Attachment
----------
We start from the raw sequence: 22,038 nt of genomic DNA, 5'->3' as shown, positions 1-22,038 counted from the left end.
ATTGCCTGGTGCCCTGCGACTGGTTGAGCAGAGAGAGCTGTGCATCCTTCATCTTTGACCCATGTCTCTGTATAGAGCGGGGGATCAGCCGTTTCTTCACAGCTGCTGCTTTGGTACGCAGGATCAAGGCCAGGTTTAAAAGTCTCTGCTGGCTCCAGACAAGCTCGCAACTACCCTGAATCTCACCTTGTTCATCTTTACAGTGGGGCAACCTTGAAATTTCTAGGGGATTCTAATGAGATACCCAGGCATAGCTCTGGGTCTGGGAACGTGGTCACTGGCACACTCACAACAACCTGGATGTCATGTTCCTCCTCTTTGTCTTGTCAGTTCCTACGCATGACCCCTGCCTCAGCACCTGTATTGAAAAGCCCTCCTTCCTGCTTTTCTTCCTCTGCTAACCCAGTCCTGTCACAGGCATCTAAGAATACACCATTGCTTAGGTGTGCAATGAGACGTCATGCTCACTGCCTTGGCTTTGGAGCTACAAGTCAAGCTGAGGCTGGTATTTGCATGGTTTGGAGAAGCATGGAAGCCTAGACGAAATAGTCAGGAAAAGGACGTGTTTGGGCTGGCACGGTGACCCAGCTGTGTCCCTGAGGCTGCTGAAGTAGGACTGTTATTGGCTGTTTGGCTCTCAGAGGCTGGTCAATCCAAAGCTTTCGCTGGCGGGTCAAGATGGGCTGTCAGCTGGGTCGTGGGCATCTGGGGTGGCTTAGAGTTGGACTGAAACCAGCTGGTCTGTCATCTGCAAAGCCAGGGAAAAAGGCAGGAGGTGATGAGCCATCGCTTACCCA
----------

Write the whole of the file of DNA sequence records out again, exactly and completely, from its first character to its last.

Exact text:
We start from the raw sequence: 22,038 nt of genomic DNA, 5'->3' as shown, positions 1-22,038 counted from the left end.
ATTGCCTGGTGCCCTGCGACTGGTTGAGCAGAGAGAGCTGTGCATCCTTCATCTTTGACCCATGTCTCTGTATAGAGCGGGGGATCAGCCGTTTCTTCACAGCTGCTGCTTTGGTACGCAGGATCAAGGCCAGGTTTAAAAGTCTCTGCTGGCTCCAGACAAGCTCGCAACTACCCTGAATCTCACCTTGTTCATCTTTACAGTGGGGCAACCTTGAAATTTCTAGGGGATTCTAATGAGATACCCAGGCATAGCTCTGGGTCTGGGAACGTGGTCACTGGCACACTCACAACAACCTGGATGTCATGTTCCTCCTCTTTGTCTTGTCAGTTCCTACGCATGACCCCTGCCTCAGCACCTGTATTGAAAAGCCCTCCTTCCTGCTTTTCTTCCTCTGCTAACCCAGTCCTGTCACAGGCATCTAAGAATACACCATTGCTTAGGTGTGCAATGAGACGTCATGCTCACTGCCTTGGCTTTGGAGCTACAAGTCAAGCTGAGGCTGGTATTTGCATGGTTTGGAGAAGCATGGAAGCCTAGACGAAATAGTCAGGAAAAGGACGTGTTTGGGCTGGCACGGTGACCCAGCTGTGTCCCTGAGGCTGCTGAAGTAGGACTGTTATTGGCTGTTTGGCTCTCAGAGGCTGGTCAATCCAAAGCTTTCGCTGGCGGGTCAAGATGGGCTGTCAGCTGGGTCGTGGGCATCTGGGGTGGCTTAGAGTTGGACTGAAACCAGCTGGTCTGTCATCTGCAAAGCCAGGGAAAAAGGCAGGAGGTGATGAGCCATCGCTTACCCA